Sure, and I would guess that you only need to take the Aero engineering specific courses to get the BS degree. Maybe 60 semester hours? Or look for a graduate program that is concentrated in Aero.
Undergraduate courses are taken at the associate and bachelor degree level. Graduate courses are taken at the master's and doctorate level.
AMIE and BTech are engineering degrees. The main difference between the two is that, AMIE has a central syllabus but BTech has state syllabus.. AMIE courses are being conducted by The Institution Of Engineers (India) While different universities conduct BTech.
Do some research. http://www.cam.ac.uk/admissions/undergraduate/courses/ - for undergrad courses. Do some research. http://www.cam.ac.uk/admissions/undergraduate/courses/ - for undergrad courses.
How can you attend a course during the HOLIDAYS when no courses are being given because the university is closed for the HOLIDAYS. Your question makes no sense and therefore can not be answered.
this is the three years program for diploma courses
Aeronautical Engineering is a study where, like other engineering, the mind is much more important that any kind of physical ability. Engineers do many kinds of work, but a large percentage of it is typically on a computer or in a lab. Because of this, people with physical disabilities could do just as well as anyone else. There are a few cases in which physical labor is involved in the job description, but these cases would not be very common.
The petroleum engineering courses in England are pretty competitive. There are a lot of things you have to prove to get into the courses.
There are so many opportunities for higher studies after diploma in mech. You can join various mechanical oriented B.tech courses like.... B.Tech Mechanical B.Tech Automobile engineering B.Tech Mechatronics B.Tech Plastic engineering B.Tech Aeronautical engineering B.Tech Marine engineering AME Aircraft Maintainence Engineering If you want to do any short term courses there are so many options.. These are all 1 year courses listed below: CNC training CAD Training(autocad,proe,catian).... Some colleges offer B.tech lateral entry 2nd year for diploma students.My opinion is better to continue ur studies from 2nd year....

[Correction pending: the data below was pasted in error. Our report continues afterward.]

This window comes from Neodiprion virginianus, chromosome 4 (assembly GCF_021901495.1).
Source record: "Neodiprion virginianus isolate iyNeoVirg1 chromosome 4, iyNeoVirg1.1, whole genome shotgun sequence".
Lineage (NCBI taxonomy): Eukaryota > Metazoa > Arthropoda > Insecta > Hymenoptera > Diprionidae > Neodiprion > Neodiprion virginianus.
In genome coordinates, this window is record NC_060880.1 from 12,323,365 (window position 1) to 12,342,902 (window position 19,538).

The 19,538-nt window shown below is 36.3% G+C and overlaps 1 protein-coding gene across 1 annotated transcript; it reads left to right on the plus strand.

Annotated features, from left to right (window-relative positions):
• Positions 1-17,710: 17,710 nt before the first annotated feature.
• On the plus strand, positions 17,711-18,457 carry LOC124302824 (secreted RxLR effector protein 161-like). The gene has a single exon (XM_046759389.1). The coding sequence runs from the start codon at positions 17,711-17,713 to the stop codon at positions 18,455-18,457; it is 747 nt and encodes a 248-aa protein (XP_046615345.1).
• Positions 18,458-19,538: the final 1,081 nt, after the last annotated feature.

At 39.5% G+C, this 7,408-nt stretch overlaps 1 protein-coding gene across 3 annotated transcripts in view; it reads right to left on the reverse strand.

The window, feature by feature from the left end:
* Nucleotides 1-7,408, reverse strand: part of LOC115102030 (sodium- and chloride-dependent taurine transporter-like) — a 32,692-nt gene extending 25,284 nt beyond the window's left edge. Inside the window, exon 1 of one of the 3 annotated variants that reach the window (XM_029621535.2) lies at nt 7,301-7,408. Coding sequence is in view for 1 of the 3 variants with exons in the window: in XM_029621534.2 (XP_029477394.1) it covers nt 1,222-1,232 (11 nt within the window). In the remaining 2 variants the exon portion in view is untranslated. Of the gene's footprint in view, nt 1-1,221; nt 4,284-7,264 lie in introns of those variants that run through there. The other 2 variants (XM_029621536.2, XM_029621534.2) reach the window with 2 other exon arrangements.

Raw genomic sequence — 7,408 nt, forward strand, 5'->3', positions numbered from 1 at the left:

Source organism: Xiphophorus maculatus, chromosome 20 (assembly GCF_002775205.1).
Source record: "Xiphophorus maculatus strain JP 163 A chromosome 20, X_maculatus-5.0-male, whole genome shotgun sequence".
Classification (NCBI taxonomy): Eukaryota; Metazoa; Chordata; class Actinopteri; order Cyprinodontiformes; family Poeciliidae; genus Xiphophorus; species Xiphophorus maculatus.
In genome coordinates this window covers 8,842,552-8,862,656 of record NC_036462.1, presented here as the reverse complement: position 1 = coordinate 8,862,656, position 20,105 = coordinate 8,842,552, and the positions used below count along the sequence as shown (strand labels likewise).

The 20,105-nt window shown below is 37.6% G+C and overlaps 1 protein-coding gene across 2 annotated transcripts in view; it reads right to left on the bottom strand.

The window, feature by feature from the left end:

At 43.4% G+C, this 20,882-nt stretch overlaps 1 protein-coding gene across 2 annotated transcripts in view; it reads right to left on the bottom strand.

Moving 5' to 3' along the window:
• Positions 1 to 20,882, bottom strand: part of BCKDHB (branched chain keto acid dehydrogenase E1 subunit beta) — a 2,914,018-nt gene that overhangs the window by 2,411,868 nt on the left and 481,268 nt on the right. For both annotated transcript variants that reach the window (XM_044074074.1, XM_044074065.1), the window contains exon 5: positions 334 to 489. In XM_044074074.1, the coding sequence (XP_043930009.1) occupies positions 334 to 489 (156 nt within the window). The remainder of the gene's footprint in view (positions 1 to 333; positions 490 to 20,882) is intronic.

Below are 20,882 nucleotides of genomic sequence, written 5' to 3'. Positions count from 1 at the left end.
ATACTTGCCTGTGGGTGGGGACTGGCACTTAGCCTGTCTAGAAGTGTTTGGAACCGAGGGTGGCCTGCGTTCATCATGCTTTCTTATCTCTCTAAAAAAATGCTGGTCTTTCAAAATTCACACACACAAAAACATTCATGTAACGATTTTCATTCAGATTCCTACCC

A post-undergraduate is someone who has received a Bachelor's degree from a university and they are currently taking undergraduate courses at another university. Undergraduate means someone who is pursuing their first degree.
Engineering covers a broad spectrum of many, many different disciplines. To name only a few fields, engineering can range from chemical, biomedical, electrical, environmental, civil, mechanical, aeronautical, computer, systems, etc... Generally, engineering degrees incorporate theory and applications of the discipline. For example, I am studying electrical engineering. Many of my courses are devoted to electromagnetic phenomena and the mathematical equations that govern it. But then there are design and laboratory courses where you are working hands-on and seeing real world applications of the theories learned in other courses. Engineering then becomes not only a profession, but a way of life, as you begin to develop different perspectives of looking at and solving problems.